American Journal of Medical Genetics Part A 12/2013; 161(12). DOI:10.1002/ajmg.a.36162 · 2.16 Impact Factor
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    ABSTRACT: To identify the aetiology of patients with infantile spasms and propose practical guidelines for diagnostic strategies. We performed a retrospective study of children with West syndrome. Prenatal and birth medical history, characteristics of epilepsy, psychomotor development, biological and genetic screening, and aetiology were reported. Brain MRI was performed at least once and was repeated after two years of age if no aetiology was identified. Eighty children were included. Aetiology was identified in 40 children: 17 with acquired cause (seven with stroke and six with hypoxic-ischaemic encephalopathy) and 23 with developmental pathology (seven with tuberous sclerosis, eight with cerebral malformations, and eight with various genetic abnormalities). The yield of brain imaging was high, providing a diagnosis for 32 patients. Two subtle brain lesions were detected only after two years of age, based on subsequent MRI. Genetic testing provided a diagnosis for the remaining eight patients. Although this is a retrospective study, the results provide a basis to review the aetiology of infantile spasms and confirm the role of cerebral MRI in first-line diagnosis. Cases with a genetic aetiology have been diagnosed with increasing frequency due to better diagnostic capabilities. We propose guidelines for a practical diagnostic approach and discuss the relevant use of genetics in the future.
    European journal of paediatric neurology: EJPN: official journal of the European Paediatric Neurology Society 11/2013; 18(2). DOI:10.1016/j.ejpn.2013.11.005 · 2.30 Impact Factor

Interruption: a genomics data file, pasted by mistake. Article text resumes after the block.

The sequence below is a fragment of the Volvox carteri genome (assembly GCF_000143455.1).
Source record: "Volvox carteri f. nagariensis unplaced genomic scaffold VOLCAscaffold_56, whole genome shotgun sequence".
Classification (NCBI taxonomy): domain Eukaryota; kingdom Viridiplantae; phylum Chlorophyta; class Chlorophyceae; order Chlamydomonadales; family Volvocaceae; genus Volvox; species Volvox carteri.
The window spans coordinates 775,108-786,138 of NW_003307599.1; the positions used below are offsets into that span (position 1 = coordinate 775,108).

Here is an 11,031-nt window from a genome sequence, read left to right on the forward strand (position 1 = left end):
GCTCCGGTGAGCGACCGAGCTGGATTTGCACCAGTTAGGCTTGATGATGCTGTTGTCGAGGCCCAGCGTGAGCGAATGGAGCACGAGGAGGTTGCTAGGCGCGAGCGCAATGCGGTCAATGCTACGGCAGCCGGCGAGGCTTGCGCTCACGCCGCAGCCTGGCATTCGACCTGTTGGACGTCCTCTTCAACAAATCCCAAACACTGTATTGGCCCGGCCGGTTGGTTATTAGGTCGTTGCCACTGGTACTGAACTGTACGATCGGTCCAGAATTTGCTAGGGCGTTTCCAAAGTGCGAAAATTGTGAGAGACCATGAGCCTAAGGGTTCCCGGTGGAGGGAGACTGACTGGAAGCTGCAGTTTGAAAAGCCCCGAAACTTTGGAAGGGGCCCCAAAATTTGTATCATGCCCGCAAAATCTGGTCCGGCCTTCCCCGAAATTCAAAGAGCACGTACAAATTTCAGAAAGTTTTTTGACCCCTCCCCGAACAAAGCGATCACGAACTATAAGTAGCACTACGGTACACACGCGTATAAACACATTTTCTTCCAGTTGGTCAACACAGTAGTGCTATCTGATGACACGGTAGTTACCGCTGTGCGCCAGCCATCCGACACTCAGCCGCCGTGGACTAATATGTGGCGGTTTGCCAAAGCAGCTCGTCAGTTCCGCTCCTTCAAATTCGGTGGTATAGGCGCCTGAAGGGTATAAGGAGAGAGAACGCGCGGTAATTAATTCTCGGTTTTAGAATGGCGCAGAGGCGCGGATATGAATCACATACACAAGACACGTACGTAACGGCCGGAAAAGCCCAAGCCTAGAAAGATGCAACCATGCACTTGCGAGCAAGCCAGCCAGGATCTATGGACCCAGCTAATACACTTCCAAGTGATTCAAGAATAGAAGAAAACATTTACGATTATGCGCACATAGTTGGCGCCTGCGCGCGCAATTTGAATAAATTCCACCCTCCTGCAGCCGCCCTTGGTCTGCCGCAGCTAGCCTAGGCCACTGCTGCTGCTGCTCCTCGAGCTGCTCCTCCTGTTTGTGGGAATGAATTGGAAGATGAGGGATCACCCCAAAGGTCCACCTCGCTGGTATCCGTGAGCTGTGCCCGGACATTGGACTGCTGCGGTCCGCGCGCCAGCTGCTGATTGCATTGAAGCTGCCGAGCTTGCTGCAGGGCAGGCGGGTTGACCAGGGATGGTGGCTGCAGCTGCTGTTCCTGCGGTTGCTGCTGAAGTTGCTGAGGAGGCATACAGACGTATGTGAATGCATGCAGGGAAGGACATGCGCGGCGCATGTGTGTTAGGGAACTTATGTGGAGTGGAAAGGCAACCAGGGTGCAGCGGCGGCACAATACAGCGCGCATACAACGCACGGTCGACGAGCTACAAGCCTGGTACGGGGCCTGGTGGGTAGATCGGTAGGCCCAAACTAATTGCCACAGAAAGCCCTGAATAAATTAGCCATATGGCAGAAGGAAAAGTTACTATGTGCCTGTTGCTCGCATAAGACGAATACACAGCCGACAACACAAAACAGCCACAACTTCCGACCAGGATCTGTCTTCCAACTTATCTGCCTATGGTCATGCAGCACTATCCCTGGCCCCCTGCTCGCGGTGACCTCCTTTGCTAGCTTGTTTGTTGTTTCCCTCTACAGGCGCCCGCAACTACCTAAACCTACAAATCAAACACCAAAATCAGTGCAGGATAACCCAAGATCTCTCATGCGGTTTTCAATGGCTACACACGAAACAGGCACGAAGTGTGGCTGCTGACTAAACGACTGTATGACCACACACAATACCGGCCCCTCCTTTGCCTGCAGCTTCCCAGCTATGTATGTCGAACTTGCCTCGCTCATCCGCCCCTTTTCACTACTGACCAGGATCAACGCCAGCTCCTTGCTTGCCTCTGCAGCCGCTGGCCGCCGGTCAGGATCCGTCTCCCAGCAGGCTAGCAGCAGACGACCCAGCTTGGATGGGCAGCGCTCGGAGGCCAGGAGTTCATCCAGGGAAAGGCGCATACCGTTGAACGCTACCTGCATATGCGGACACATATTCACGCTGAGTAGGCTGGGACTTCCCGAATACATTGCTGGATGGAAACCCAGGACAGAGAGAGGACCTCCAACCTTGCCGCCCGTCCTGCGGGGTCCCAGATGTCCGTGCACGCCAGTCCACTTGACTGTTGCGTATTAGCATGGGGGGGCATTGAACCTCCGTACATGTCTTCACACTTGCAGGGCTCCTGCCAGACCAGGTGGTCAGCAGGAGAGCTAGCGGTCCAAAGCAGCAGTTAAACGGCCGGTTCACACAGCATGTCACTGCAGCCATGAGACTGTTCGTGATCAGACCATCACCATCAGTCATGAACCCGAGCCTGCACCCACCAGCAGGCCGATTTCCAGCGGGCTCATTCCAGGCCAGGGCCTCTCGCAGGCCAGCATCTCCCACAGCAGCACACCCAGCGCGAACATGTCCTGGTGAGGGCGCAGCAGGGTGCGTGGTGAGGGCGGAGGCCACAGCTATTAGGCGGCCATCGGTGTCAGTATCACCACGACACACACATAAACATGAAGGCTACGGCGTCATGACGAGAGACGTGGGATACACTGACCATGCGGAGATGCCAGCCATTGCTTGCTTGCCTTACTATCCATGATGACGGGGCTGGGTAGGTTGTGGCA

Publication Stats

3k Citations
609.61 Total Impact Points


  • 2008–2015
    • University of Lyon
      Lyons, Rhône-Alpes, France
  • 2006–2015
    • Claude Bernard University Lyon 1
      • • Institut des Sciences Cognitives
      • • Laboratoire d'anatomie pathologique
      Villeurbanne, Rhône-Alpes, France
  • 2004–2015
    • Hospices Civils de Lyon
      Lyons, Rhône-Alpes, France
  • 2006–2014
    • CHU de Lyon - Hôpital Femme-Mère-Enfant
      Lyons, Rhône-Alpes, France
    • French National Centre for Scientific Research
      • • Laboratoire sur le langage, le cerveau et la cognition (L2C2)
      • • Institut des sciences cognitives
      Lutetia Parisorum, Île-de-France, France
  • 2004–2014
    • HCL
      Noida, Uttar Pradesh, India
  • 2008–2013
    • Centre Hospitalier Universitaire de Lyon
      Lyons, Rhône-Alpes, France
  • 2012
    • Hôpital Universitaire Robert Debré
      • Département de Génétique
      Lutetia Parisorum, Île-de-France, France
  • 2011
    • University Hospital of Lausanne
      • Service de génétique médicale
      Lausanne, VD, Switzerland
  • 2007
    • CHU de Lyon - Hôpital Renée Sabran
      Lyons, Rhône-Alpes, France
    • Institut Cochin
      Lutetia Parisorum, Île-de-France, France
  • 2005
    • Centre Hospitalier Lyon Sud
      Lyons, Rhône-Alpes, France
    • St. Vincent Hospital
      Green Bay, Wisconsin, United States
  • 2003
    • University of California, Davis
      • School of Medicine
      Davis, California, United States
  • 2000–2003
    • Unité Inserm U1077
      Caen, Lower Normandy, France
    • French Institute of Health and Medical Research
      Lutetia Parisorum, Île-de-France, France
    • Ospedale Pediatrico Bambino Gesù
      Roma, Latium, Italy
  • 2000–2002
    • Hôpital Saint-Vincent-de-Paul – Hôpitaux universitaires Paris Centre
      Lutetia Parisorum, Île-de-France, France
  • 1996–2000
    • Institut de Génétique Moléculaire de Montpellier
      Montpelhièr, Languedoc-Roussillon, France